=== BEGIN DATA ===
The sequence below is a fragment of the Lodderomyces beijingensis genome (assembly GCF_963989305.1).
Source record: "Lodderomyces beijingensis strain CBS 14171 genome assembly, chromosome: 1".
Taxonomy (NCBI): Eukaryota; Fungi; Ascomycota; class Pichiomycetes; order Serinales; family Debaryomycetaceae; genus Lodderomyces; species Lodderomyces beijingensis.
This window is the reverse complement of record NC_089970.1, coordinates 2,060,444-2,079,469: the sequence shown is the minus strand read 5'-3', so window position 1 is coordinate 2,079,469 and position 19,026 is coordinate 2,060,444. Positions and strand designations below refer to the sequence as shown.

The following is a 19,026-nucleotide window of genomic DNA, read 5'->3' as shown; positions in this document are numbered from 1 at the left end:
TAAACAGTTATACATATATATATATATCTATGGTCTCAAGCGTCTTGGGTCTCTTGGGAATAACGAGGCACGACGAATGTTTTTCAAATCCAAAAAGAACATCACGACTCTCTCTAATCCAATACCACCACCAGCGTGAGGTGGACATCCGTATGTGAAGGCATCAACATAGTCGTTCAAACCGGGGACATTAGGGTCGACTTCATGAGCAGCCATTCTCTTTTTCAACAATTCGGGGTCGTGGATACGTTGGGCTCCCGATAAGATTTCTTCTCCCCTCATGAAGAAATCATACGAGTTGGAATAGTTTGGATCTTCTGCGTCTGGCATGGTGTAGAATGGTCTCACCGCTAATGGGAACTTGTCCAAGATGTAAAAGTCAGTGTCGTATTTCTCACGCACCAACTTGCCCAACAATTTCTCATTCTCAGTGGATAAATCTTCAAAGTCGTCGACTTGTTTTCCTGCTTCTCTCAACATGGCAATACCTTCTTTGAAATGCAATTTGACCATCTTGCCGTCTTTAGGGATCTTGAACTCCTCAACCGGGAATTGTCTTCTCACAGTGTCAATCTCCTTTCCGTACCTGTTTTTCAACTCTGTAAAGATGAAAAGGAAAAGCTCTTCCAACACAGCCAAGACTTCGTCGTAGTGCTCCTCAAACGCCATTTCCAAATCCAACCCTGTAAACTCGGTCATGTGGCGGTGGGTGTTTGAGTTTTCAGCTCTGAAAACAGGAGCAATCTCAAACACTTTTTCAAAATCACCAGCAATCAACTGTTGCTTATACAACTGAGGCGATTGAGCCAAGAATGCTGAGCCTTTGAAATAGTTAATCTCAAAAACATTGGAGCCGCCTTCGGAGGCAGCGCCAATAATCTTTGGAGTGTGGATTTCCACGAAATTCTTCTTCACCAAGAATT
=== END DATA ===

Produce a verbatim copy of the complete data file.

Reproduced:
The sequence below is a fragment of the Lodderomyces beijingensis genome (assembly GCF_963989305.1).
Source record: "Lodderomyces beijingensis strain CBS 14171 genome assembly, chromosome: 1".
Taxonomy (NCBI): Eukaryota; Fungi; Ascomycota; class Pichiomycetes; order Serinales; family Debaryomycetaceae; genus Lodderomyces; species Lodderomyces beijingensis.
This window is the reverse complement of record NC_089970.1, coordinates 2,060,444-2,079,469: the sequence shown is the minus strand read 5'-3', so window position 1 is coordinate 2,079,469 and position 19,026 is coordinate 2,060,444. Positions and strand designations below refer to the sequence as shown.

The following is a 19,026-nucleotide window of genomic DNA, read 5'->3' as shown; positions in this document are numbered from 1 at the left end:
TAAACAGTTATACATATATATATATATCTATGGTCTCAAGCGTCTTGGGTCTCTTGGGAATAACGAGGCACGACGAATGTTTTTCAAATCCAAAAAGAACATCACGACTCTCTCTAATCCAATACCACCACCAGCGTGAGGTGGACATCCGTATGTGAAGGCATCAACATAGTCGTTCAAACCGGGGACATTAGGGTCGACTTCATGAGCAGCCATTCTCTTTTTCAACAATTCGGGGTCGTGGATACGTTGGGCTCCCGATAAGATTTCTTCTCCCCTCATGAAGAAATCATACGAGTTGGAATAGTTTGGATCTTCTGCGTCTGGCATGGTGTAGAATGGTCTCACCGCTAATGGGAACTTGTCCAAGATGTAAAAGTCAGTGTCGTATTTCTCACGCACCAACTTGCCCAACAATTTCTCATTCTCAGTGGATAAATCTTCAAAGTCGTCGACTTGTTTTCCTGCTTCTCTCAACATGGCAATACCTTCTTTGAAATGCAATTTGACCATCTTGCCGTCTTTAGGGATCTTGAACTCCTCAACCGGGAATTGTCTTCTCACAGTGTCAATCTCCTTTCCGTACCTGTTTTTCAACTCTGTAAAGATGAAAAGGAAAAGCTCTTCCAACACAGCCAAGACTTCGTCGTAGTGCTCCTCAAACGCCATTTCCAAATCCAACCCTGTAAACTCGGTCATGTGGCGGTGGGTGTTTGAGTTTTCAGCTCTGAAAACAGGAGCAATCTCAAACACTTTTTCAAAATCACCAGCAATCAACTGTTGCTTATACAACTGAGGCGATTGAGCCAAGAATGCTGAGCCTTTGAAATAGTTAATCTCAAAAACATTGGAGCCGCCTTCGGAGGCAGCGCCAATAATCTTTGGAGTGTGGATTTCCACGAAATTCTTCTTCACCAAGAATT